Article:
By Christopher R. Seitz

This paintings, the revision of a dissertation awarded at Yale in 1986, is a social-historical examine of the dominion of Judah from the perspective of factions and conflicts inside of that society. Seitz surveys facts for social clash from Hezekiah’s time, with a meticulous challenge for such clash after the dying of Josiah and till the autumn of Jerusalem in 587. As his subtitle shows, he's taking specific care to find conflicting perspectives within the literary layers of the ebook of Jeremiah. during this pursuit Seitz is operating a similar course as Abraham Malamat has labored (“The Twilight of Judah within the Egyptian-Babylonian Maelstrom," VTSup 28 [1974] 123-45).
In normal his conclusions are cogent ones. He identifies the “people of the land” as (the leaders of) the inhabitants inside of Jerusalem who have been refugees — from the north in 721, and from outlying components of Judah through the Assyrian profession in 701. It was once this crew that positioned Josiah at the throne in 640 (where during this procedure, Seitz wonders, have been Josiah’s uncles and brothers?—p. 40), and it was once from this staff that the e-book of Deuteronomy got here (pp. 69-70). while Josiah was once killed at Megiddo, he were attempting to oppose Egyptian hegemony (pp. 78-79). The “people of the land,” trying to proceed an anti-Egyptian coverage and ignoring primogeniture, then positioned Jehoahaz at the throne (p. 81). The Egyptians answered through removal Jehoahaz from the throne and taking him into custody, changing him with Jehoiakim, an older brother, as a vassal. these types of irregularities within the succession of kings element to tensions in the society (p. 88). After the conflict of Carchemish in 605, as we all know, Jehoiakim replaced his allegiance and have become a vassal to Babylon (Seitz assumes in 603, p. ninety five) after which, after Babylonian reversals within the Egyptian delta, he broke with Babylon (Seitz assumes in six hundred, p. 96). Seitz proposes that the silence over the situations of Jehoiakim’s dying (2 Kgs 24:6) was once planned, fairly given the contrasting judgments among Ezekiel and Jeremiah over the road of continuity within the Davidic dynasty (p. 119).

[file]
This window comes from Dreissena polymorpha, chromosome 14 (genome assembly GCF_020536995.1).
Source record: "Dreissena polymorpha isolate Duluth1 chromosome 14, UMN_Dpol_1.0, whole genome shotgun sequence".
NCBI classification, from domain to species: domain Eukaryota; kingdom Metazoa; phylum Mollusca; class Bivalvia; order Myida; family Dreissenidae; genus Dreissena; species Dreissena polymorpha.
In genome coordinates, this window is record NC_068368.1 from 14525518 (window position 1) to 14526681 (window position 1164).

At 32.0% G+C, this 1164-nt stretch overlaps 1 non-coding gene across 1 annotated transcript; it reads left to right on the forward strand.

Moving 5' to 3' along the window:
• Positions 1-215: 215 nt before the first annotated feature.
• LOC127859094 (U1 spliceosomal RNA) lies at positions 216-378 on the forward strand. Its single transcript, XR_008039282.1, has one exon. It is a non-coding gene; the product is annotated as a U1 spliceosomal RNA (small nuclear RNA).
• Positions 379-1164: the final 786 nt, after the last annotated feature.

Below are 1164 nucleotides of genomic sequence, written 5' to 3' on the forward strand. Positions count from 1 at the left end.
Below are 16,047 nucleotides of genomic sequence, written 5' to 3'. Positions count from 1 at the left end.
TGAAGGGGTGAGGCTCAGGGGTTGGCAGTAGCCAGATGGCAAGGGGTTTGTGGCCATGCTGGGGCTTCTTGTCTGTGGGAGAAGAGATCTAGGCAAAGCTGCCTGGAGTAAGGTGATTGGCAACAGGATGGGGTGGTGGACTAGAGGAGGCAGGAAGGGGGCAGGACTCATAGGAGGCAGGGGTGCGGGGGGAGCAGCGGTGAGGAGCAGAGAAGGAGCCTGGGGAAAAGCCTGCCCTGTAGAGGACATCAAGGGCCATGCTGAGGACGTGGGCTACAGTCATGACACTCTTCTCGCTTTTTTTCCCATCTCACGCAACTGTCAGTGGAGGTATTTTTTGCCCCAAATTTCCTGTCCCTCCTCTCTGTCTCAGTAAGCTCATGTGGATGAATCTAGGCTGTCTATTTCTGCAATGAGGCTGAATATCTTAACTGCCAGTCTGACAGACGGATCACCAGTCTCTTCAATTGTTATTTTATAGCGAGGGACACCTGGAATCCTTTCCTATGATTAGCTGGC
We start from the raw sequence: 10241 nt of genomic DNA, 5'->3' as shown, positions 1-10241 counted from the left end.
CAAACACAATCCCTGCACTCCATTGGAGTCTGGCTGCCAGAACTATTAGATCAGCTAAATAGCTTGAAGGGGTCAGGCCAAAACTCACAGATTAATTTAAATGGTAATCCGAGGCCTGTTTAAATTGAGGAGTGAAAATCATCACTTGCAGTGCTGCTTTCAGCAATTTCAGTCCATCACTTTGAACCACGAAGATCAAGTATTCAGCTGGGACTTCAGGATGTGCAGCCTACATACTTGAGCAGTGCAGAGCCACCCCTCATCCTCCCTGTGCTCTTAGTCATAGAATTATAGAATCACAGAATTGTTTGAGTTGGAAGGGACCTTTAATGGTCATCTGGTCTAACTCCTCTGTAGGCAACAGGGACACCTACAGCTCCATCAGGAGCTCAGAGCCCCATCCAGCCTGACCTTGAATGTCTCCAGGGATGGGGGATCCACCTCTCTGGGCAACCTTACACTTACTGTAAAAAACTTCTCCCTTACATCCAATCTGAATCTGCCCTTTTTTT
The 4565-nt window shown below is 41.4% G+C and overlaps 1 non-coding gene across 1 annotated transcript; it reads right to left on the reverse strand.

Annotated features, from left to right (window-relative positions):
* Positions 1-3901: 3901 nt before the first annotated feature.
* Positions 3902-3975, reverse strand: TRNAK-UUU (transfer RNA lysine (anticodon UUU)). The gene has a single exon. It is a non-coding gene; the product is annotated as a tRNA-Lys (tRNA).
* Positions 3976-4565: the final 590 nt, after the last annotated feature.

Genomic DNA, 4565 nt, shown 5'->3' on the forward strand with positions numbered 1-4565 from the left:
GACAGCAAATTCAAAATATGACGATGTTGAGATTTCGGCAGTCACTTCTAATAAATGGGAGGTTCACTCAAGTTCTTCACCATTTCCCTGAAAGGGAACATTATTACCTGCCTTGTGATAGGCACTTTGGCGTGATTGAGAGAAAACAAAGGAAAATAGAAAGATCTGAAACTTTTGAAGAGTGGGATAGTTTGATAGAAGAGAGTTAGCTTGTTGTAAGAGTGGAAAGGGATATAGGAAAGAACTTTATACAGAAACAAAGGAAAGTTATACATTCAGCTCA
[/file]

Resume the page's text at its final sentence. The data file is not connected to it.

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Extra info for Theology in Conflict: Reactions to the Exile in the Book of Jeremiah

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And earlier [Wiseman, 19]). But this rapprochment is preceded by a period during which Egypt rapidly expands into Palestine, under the leadership of the same Psammetichus, probably as early as the 630's. It would be wrong to see this as "anti-Assyrian" activity in the strict sense, since "Assyrian influence had diminished to such a degree by 628 B. C. as to render such a policy superfluous" ("Psammetichus: II," 52. See also M. Cogan, Imperialism, 70—1). Nevertheless, it may have appeared this way to a Judahite citizen or King Josiah.

From Chapter 20 to the end of the book, attention is focussed on the historical period after the death of Josiah. It is also here that one confronts such a large number of specifically identified figures and an interesting barrage of details. Only by closely examining these narratives and the final chapters of the Books of Kings can we fully appreciate the distinctiveness of this historical period and its importance, not merely as a hurried prelude to the Fall of Jerusalem, but as the time when attitudes and responses to God's punishment, the Exile and Restoration were emerging and beginning to receive consistent formulation.

Luckenbill's publication of the Oriental Institute Prism reads here, "the officials iakkanakf), nobles (*"rubiit and people (nise p> ) of Ekron" (ii-73) (The Analysis of Sennacherib [Chicago: University of Chicago Press, 1924] 31). More on this below. 32 Judahite Society and Kingship Prior to the Exile example of Luli, king of Tyre and Sidon, the strongest ruler in Phoenecia, who had successfully rebelled against Assyria upon the death of Sargon II. As the historical record shows, Assyria moved quickly and effectively to crush these uprisings.

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